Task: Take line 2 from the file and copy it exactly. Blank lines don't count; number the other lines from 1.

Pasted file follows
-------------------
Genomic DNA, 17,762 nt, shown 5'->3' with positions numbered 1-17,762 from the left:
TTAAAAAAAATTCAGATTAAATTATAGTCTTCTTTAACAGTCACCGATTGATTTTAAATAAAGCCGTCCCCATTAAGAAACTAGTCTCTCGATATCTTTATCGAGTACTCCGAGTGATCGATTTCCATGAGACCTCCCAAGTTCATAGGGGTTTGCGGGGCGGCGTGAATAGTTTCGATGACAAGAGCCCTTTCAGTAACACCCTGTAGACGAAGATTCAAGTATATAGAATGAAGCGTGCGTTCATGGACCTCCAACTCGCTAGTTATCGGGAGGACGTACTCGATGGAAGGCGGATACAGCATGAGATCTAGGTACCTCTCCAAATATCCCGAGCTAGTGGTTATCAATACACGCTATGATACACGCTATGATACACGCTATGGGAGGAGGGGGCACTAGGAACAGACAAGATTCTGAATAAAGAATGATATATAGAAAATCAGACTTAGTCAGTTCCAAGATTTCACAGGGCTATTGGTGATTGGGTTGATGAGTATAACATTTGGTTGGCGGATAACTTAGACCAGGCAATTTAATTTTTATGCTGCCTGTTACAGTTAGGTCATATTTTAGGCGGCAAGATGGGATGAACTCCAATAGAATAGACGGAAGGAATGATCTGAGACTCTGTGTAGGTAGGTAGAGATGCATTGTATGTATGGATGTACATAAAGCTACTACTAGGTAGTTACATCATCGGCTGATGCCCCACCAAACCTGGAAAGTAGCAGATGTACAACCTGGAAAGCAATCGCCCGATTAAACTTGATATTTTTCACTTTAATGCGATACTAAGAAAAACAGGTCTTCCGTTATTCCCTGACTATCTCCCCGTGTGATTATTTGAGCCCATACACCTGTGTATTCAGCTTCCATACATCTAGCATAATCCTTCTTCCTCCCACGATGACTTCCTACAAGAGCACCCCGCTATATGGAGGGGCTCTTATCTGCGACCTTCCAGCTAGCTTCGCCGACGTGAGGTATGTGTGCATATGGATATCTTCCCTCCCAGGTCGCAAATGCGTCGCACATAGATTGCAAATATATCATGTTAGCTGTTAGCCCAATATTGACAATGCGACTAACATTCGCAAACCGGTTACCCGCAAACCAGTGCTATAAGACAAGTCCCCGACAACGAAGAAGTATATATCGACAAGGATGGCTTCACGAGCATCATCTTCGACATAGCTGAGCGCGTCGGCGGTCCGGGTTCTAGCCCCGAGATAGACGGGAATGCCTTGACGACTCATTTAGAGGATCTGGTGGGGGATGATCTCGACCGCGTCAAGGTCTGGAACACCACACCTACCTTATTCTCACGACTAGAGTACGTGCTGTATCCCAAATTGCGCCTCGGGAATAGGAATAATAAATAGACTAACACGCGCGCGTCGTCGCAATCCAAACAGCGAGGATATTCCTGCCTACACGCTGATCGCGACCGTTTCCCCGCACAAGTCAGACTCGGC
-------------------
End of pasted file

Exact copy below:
TTAAAAAAAATTCAGATTAAATTATAGTCTTCTTTAACAGTCACCGATTGATTTTAAATAAAGCCGTCCCCATTAAGAAACTAGTCTCTCGATATCTTTATCGAGTACTCCGAGTGATCGATTTCCATGAGACCTCCCAAGTTCATAGGGGTTTGCGGGGCGGCGTGAATAGTTTCGATGACAAGAGCCCTTTCAGTAACACCCTGTAGACGAAGATTCAAGTATATAGAATGAAGCGTGCGTTCATGGACCTCCAACTCGCTAGTTATCGGGAGGACGTACTCGATGGAAGGCGGATACAGCATGAGATCTAGGTACCTCTCCAAATATCCCGAGCTAGTGGTTATCAATACACGCTATGATACACGCTATGATACACGCTATGGGAGGAGGGGGCACTAGGAACAGACAAGATTCTGAATAAAGAATGATATATAGAAAATCAGACTTAGTCAGTTCCAAGATTTCACAGGGCTATTGGTGATTGGGTTGATGAGTATAACATTTGGTTGGCGGATAACTTAGACCAGGCAATTTAATTTTTATGCTGCCTGTTACAGTTAGGTCATATTTTAGGCGGCAAGATGGGATGAACTCCAATAGAATAGACGGAAGGAATGATCTGAGACTCTGTGTAGGTAGGTAGAGATGCATTGTATGTATGGATGTACATAAAGCTACTACTAGGTAGTTACATCATCGGCTGATGCCCCACCAAACCTGGAAAGTAGCAGATGTACAACCTGGAAAGCAATCGCCCGATTAAACTTGATATTTTTCACTTTAATGCGATACTAAGAAAAACAGGTCTTCCGTTATTCCCTGACTATCTCCCCGTGTGATTATTTGAGCCCATACACCTGTGTATTCAGCTTCCATACATCTAGCATAATCCTTCTTCCTCCCACGATGACTTCCTACAAGAGCACCCCGCTATATGGAGGGGCTCTTATCTGCGACCTTCCAGCTAGCTTCGCCGACGTGAGGTATGTGTGCATATGGATATCTTCCCTCCCAGGTCGCAAATGCGTCGCACATAGATTGCAAATATATCATGTTAGCTGTTAGCCCAATATTGACAATGCGACTAACATTCGCAAACCGGTTACCCGCAAACCAGTGCTATAAGACAAGTCCCCGACAACGAAGAAGTATATATCGACAAGGATGGCTTCACGAGCATCATCTTCGACATAGCTGAGCGCGTCGGCGGTCCGGGTTCTAGCCCCGAGATAGACGGGAATGCCTTGACGACTCATTTAGAGGATCTGGTGGGGGATGATCTCGACCGCGTCAAGGTCTGGAACACCACACCTACCTTATTCTCACGACTAGAGTACGTGCTGTATCCCAAATTGCGCCTCGGGAATAGGAATAATAAATAGACTAACACGCGCGCGTCGTCGCAATCCAAACAGCGAGGATATTCCTGCCTACACGCTGATCGCGACCGTTTCCCCGCACAAGTCAGACTCGGC